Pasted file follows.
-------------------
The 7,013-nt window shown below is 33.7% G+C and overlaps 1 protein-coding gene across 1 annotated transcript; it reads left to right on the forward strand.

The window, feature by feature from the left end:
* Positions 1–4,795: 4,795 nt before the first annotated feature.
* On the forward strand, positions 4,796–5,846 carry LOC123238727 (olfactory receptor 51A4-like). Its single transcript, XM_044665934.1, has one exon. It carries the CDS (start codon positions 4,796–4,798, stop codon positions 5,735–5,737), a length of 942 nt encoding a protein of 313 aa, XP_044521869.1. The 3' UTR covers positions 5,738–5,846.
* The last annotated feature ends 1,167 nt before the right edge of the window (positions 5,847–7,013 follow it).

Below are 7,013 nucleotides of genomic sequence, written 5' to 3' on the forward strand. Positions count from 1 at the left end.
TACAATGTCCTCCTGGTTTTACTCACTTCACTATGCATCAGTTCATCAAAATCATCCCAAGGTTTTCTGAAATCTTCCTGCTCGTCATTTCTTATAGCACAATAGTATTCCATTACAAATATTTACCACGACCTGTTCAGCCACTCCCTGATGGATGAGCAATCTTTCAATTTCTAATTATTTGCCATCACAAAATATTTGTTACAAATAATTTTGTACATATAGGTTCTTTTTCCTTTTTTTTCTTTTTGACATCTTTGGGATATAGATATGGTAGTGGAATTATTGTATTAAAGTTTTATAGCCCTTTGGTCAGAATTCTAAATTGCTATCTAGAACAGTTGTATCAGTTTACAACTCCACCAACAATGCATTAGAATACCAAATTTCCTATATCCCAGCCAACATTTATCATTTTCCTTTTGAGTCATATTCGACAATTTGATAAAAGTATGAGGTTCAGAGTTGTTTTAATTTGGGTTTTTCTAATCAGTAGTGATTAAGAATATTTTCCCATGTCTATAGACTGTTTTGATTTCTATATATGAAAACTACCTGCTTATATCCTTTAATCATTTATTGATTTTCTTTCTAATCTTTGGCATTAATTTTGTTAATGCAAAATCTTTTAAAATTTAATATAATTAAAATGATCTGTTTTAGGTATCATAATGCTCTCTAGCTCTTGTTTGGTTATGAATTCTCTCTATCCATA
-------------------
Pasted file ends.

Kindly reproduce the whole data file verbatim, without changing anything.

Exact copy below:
The 7,013-nt window shown below is 33.7% G+C and overlaps 1 protein-coding gene across 1 annotated transcript; it reads left to right on the forward strand.

The window, feature by feature from the left end:
* Positions 1–4,795: 4,795 nt before the first annotated feature.
* On the forward strand, positions 4,796–5,846 carry LOC123238727 (olfactory receptor 51A4-like). Its single transcript, XM_044665934.1, has one exon. It carries the CDS (start codon positions 4,796–4,798, stop codon positions 5,735–5,737), a length of 942 nt encoding a protein of 313 aa, XP_044521869.1. The 3' UTR covers positions 5,738–5,846.
* The last annotated feature ends 1,167 nt before the right edge of the window (positions 5,847–7,013 follow it).

Below are 7,013 nucleotides of genomic sequence, written 5' to 3' on the forward strand. Positions count from 1 at the left end.
TACAATGTCCTCCTGGTTTTACTCACTTCACTATGCATCAGTTCATCAAAATCATCCCAAGGTTTTCTGAAATCTTCCTGCTCGTCATTTCTTATAGCACAATAGTATTCCATTACAAATATTTACCACGACCTGTTCAGCCACTCCCTGATGGATGAGCAATCTTTCAATTTCTAATTATTTGCCATCACAAAATATTTGTTACAAATAATTTTGTACATATAGGTTCTTTTTCCTTTTTTTTCTTTTTGACATCTTTGGGATATAGATATGGTAGTGGAATTATTGTATTAAAGTTTTATAGCCCTTTGGTCAGAATTCTAAATTGCTATCTAGAACAGTTGTATCAGTTTACAACTCCACCAACAATGCATTAGAATACCAAATTTCCTATATCCCAGCCAACATTTATCATTTTCCTTTTGAGTCATATTCGACAATTTGATAAAAGTATGAGGTTCAGAGTTGTTTTAATTTGGGTTTTTCTAATCAGTAGTGATTAAGAATATTTTCCCATGTCTATAGACTGTTTTGATTTCTATATATGAAAACTACCTGCTTATATCCTTTAATCATTTATTGATTTTCTTTCTAATCTTTGGCATTAATTTTGTTAATGCAAAATCTTTTAAAATTTAATATAATTAAAATGATCTGTTTTAGGTATCATAATGCTCTCTAGCTCTTGTTTGGTTATGAATTCTCTCTATCCATA